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Old 06-12-2010, 09:58   #26
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Quote:
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sabre

that wasn't meant as an accusation, but a question. Up to that point, canada was the only country named as stopping ex criminals from entry.

I was surprised to think that would be the case; since proven differently
S'ok. Actually, the best way to get into Canada is to arrive a 0dark30 on a rusty Chinese scow, eat your documentation and claim refugee status. Then disappear when they release you with a wad of cash, health insurance and a ticket to the nearest welfare office.


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Old 06-12-2010, 11:13   #27
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. The jails in America have hundreds of thousands of people who arrived without a waiver and are being held for deportation,

Really where does that stat come from?
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Old 06-12-2010, 11:21   #28
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Quote:
Originally Posted by boatsmith View Post
. The jails in America have hundreds of thousands of people who arrived without a waiver and are being held for deportation,

Really where does that stat come from?
dang --and here i thought the jails here were filled with drunk drivers and marijuana smokers....... the criminals are on the streets and in public office....
uhoh time flies--i have to go sell or try to sell a kayak that isnt mine--rofl....
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Old 06-12-2010, 12:30   #29
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. The jails in America have hundreds of thousands of people who arrived without a waiver and are being held for deportation,

Really where does that stat come from?
There are currently about 380,000 people in immigration custody. Over half have no criminal history. I'm not aware of any statistic on how many were detained due to waiver violations, but considering half are there without any criminal records, it's probably fair to surmise that a fair portion of that 175,000 or so are due to unsatisfactory visa status? But definitely no hundred(s) of thousands. More likely around 150,000.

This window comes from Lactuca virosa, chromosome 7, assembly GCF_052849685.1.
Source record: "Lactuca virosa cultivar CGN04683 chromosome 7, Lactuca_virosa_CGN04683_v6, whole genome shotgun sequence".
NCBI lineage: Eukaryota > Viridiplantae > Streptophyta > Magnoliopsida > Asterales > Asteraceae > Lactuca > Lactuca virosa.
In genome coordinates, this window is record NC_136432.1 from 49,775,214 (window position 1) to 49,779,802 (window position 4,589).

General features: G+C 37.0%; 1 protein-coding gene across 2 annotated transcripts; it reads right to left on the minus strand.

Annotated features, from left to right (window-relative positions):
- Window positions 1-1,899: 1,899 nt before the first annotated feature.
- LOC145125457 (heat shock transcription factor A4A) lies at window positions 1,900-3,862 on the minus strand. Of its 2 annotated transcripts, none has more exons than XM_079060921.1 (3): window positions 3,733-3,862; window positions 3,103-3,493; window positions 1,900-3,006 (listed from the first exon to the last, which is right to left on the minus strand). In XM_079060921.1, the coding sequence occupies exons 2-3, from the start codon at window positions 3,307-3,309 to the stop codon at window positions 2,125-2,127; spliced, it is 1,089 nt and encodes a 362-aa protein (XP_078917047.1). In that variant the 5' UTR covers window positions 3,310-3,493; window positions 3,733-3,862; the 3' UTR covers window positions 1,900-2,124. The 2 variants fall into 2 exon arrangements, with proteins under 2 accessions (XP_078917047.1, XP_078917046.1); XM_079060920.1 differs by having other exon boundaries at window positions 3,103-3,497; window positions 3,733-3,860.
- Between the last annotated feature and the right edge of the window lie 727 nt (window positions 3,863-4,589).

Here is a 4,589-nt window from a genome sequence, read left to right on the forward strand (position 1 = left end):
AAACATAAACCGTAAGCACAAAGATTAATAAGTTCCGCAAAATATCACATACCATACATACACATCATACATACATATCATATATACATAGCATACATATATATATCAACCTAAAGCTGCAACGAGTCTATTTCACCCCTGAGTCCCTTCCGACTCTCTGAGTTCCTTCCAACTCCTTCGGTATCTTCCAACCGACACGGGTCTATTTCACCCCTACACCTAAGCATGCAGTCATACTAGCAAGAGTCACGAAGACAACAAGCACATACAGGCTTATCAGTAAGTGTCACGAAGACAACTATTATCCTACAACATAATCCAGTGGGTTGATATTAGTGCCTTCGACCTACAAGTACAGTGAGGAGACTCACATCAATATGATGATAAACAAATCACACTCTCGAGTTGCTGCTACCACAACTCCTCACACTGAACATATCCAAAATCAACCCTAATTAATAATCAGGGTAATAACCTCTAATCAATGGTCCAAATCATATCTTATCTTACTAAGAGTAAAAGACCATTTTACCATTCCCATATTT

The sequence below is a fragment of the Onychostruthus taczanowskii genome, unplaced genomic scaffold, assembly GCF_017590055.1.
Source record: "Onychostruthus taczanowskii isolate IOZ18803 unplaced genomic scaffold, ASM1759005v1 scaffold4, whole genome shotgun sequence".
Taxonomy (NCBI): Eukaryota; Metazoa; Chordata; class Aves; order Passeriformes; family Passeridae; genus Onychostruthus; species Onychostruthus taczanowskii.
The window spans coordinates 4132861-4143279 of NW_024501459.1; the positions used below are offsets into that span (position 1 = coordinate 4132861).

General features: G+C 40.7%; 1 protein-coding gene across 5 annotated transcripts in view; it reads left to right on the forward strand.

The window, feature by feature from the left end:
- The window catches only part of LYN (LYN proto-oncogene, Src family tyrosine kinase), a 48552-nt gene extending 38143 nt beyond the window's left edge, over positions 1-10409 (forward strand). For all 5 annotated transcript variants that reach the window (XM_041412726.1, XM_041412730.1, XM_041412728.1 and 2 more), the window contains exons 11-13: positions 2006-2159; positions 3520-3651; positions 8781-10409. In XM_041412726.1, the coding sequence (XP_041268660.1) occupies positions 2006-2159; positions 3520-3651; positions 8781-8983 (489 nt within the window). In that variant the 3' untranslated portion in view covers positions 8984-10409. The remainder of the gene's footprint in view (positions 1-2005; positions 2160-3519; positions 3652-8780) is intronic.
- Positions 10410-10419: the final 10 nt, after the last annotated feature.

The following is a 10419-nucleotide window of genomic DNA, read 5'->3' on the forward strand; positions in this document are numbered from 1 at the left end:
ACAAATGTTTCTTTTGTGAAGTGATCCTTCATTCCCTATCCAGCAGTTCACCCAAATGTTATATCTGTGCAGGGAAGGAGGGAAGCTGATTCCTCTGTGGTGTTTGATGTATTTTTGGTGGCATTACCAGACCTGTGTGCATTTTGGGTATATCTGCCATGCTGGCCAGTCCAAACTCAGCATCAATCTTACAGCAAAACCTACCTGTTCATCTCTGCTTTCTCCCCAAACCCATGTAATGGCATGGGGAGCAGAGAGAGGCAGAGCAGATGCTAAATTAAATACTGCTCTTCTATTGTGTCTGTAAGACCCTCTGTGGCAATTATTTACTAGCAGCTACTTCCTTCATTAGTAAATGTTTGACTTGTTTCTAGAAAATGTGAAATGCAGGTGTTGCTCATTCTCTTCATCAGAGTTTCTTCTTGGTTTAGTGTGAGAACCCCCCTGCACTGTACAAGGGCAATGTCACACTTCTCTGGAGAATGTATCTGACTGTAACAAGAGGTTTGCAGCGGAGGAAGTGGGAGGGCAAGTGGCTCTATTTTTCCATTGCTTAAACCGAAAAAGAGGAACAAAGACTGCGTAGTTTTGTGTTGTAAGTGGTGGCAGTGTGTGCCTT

Incidentally, something that gets conveniently lost in the national immigration debates in the US is: Being in violation of immigration laws is not a crime in the United States. It is a civil violation for which immigrants go through a process to see whether they have a right to stay in the United States. Immigrants detained during this process are in non-criminal custody. So when the media perpetuates the myth that illegal immigrants are criminals - it's pure sensationalism.

About The U.S. Detention and Deportation System | Detention Watch Network
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Old 06-12-2010, 12:34   #30
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. The jails in America have hundreds of thousands of people who arrived without a waiver and are being held for deportation,

Really where does that stat come from?
ICE statistics show that deportations have increased dramatically from 189,000 in 2001 to 387,000 in 2009.

“The U.S. government detained approximately 380,000 people in immigration custody in 2009 in a hodgepodge of about 350 facilities at an annual cost of more than $1.7 billion.”
About The U.S. Detention and Deportation System | Detention Watch Network

“... Over 30,000 immigrants are in detention on any given day in the U.S. This is triple the average number detained just ten years ago. Detained immigrants include asylum seekers, torture survivors, victims of human trafficking, longtime lawful permanent residents, and the parents of U.S. citizen children. Immigrants can be detained for months or years without any meaningful judicial review despite international human rights standards requiring such review...”
Immigration Detention

“In 2009, the United States deported a record 387,790 people – a 5 percent increase over 2008. Nearly two months before the end of the 2010 federal fiscal year, the deportation rate is down slightly from 2009, but the number of removals is still likely to be more than triple what it was in 2001 ...”
Obama as border cop: He's deported record numbers of illegal immigrants - CSMonitor.com